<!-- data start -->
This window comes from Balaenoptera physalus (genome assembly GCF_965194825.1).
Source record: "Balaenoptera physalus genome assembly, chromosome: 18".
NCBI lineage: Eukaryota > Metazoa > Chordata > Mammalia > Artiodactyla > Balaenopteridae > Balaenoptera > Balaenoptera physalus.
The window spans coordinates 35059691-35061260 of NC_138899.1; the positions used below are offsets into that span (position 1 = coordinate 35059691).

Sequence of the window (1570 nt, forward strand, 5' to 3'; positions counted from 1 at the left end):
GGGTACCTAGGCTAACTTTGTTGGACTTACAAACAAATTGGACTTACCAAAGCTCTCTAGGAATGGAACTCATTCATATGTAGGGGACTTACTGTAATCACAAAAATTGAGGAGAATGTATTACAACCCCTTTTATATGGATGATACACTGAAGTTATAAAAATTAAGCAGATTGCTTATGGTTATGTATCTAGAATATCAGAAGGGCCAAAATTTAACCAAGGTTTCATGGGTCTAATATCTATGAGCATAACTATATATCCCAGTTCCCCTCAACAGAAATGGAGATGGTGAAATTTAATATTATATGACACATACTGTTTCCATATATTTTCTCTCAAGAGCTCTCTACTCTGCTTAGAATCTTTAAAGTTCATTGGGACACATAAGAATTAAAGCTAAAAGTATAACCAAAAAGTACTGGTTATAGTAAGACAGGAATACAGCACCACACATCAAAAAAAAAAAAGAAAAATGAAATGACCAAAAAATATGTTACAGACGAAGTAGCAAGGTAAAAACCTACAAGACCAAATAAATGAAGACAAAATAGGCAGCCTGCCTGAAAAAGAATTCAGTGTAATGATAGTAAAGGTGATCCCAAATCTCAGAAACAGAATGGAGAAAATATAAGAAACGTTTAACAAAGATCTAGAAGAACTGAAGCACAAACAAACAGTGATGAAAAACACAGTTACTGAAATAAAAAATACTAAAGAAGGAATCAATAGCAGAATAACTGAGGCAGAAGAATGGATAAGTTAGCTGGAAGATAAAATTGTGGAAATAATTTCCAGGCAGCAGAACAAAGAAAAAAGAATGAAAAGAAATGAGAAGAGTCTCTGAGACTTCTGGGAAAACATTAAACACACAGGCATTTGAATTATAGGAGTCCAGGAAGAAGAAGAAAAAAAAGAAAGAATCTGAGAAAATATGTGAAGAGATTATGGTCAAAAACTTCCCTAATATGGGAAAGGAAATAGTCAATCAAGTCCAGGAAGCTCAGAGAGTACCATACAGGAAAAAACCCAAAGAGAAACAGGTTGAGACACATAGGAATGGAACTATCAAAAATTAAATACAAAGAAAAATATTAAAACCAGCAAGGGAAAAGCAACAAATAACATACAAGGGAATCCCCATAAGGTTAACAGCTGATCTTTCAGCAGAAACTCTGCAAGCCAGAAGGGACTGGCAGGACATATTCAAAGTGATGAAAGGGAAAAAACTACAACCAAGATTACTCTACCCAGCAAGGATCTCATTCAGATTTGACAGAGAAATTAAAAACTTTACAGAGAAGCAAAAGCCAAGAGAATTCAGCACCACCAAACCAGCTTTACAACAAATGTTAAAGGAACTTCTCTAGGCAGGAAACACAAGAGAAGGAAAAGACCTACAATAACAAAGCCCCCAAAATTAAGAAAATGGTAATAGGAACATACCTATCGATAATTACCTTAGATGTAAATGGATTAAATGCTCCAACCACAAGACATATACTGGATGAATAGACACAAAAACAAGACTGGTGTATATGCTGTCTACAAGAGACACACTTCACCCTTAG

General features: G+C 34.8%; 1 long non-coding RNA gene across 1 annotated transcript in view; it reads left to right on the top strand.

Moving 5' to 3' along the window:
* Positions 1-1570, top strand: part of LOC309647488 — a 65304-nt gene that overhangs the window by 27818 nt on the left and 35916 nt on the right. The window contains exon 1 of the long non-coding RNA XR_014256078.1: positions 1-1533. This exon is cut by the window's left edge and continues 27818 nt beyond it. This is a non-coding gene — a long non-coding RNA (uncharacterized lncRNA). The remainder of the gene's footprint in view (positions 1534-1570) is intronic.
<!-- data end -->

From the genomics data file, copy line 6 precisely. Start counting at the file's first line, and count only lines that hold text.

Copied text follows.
GGGTACCTAGGCTAACTTTGTTGGACTTACAAACAAATTGGACTTACCAAAGCTCTCTAGGAATGGAACTCATTCATATGTAGGGGACTTACTGTAATCACAAAAATTGAGGAGAATGTATTACAACCCCTTTTATATGGATGATACACTGAAGTTATAAAAATTAAGCAGATTGCTTATGGTTATGTATCTAGAATATCAGAAGGGCCAAAATTTAACCAAGGTTTCATGGGTCTAATATCTATGAGCATAACTATATATCCCAGTTCCCCTCAACAGAAATGGAGATGGTGAAATTTAATATTATATGACACATACTGTTTCCATATATTTTCTCTCAAGAGCTCTCTACTCTGCTTAGAATCTTTAAAGTTCATTGGGACACATAAGAATTAAAGCTAAAAGTATAACCAAAAAGTACTGGTTATAGTAAGACAGGAATACAGCACCACACATCAAAAAAAAAAAAGAAAAATGAAATGACCAAAAAATATGTTACAGACGAAGTAGCAAGGTAAAAACCTACAAGACCAAATAAATGAAGACAAAATAGGCAGCCTGCCTGAAAAAGAATTCAGTGTAATGATAGTAAAGGTGATCCCAAATCTCAGAAACAGAATGGAGAAAATATAAGAAACGTTTAACAAAGATCTAGAAGAACTGAAGCACAAACAAACAGTGATGAAAAACACAGTTACTGAAATAAAAAATACTAAAGAAGGAATCAATAGCAGAATAACTGAGGCAGAAGAATGGATAAGTTAGCTGGAAGATAAAATTGTGGAAATAATTTCCAGGCAGCAGAACAAAGAAAAAAGAATGAAAAGAAATGAGAAGAGTCTCTGAGACTTCTGGGAAAACATTAAACACACAGGCATTTGAATTATAGGAGTCCAGGAAGAAGAAGAAAAAAAAGAAAGAATCTGAGAAAATATGTGAAGAGATTATGGTCAAAAACTTCCCTAATATGGGAAAGGAAATAGTCAATCAAGTCCAGGAAGCTCAGAGAGTACCATACAGGAAAAAACCCAAAGAGAAACAGGTTGAGACACATAGGAATGGAACTATCAAAAATTAAATACAAAGAAAAATATTAAAACCAGCAAGGGAAAAGCAACAAATAACATACAAGGGAATCCCCATAAGGTTAACAGCTGATCTTTCAGCAGAAACTCTGCAAGCCAGAAGGGACTGGCAGGACATATTCAAAGTGATGAAAGGGAAAAAACTACAACCAAGATTACTCTACCCAGCAAGGATCTCATTCAGATTTGACAGAGAAATTAAAAACTTTACAGAGAAGCAAAAGCCAAGAGAATTCAGCACCACCAAACCAGCTTTACAACAAATGTTAAAGGAACTTCTCTAGGCAGGAAACACAAGAGAAGGAAAAGACCTACAATAACAAAGCCCCCAAAATTAAGAAAATGGTAATAGGAACATACCTATCGATAATTACCTTAGATGTAAATGGATTAAATGCTCCAACCACAAGACATATACTGGATGAATAGACACAAAAACAAGACTGGTGTATATGCTGTCTACAAGAGACACACTTCACCCTTAG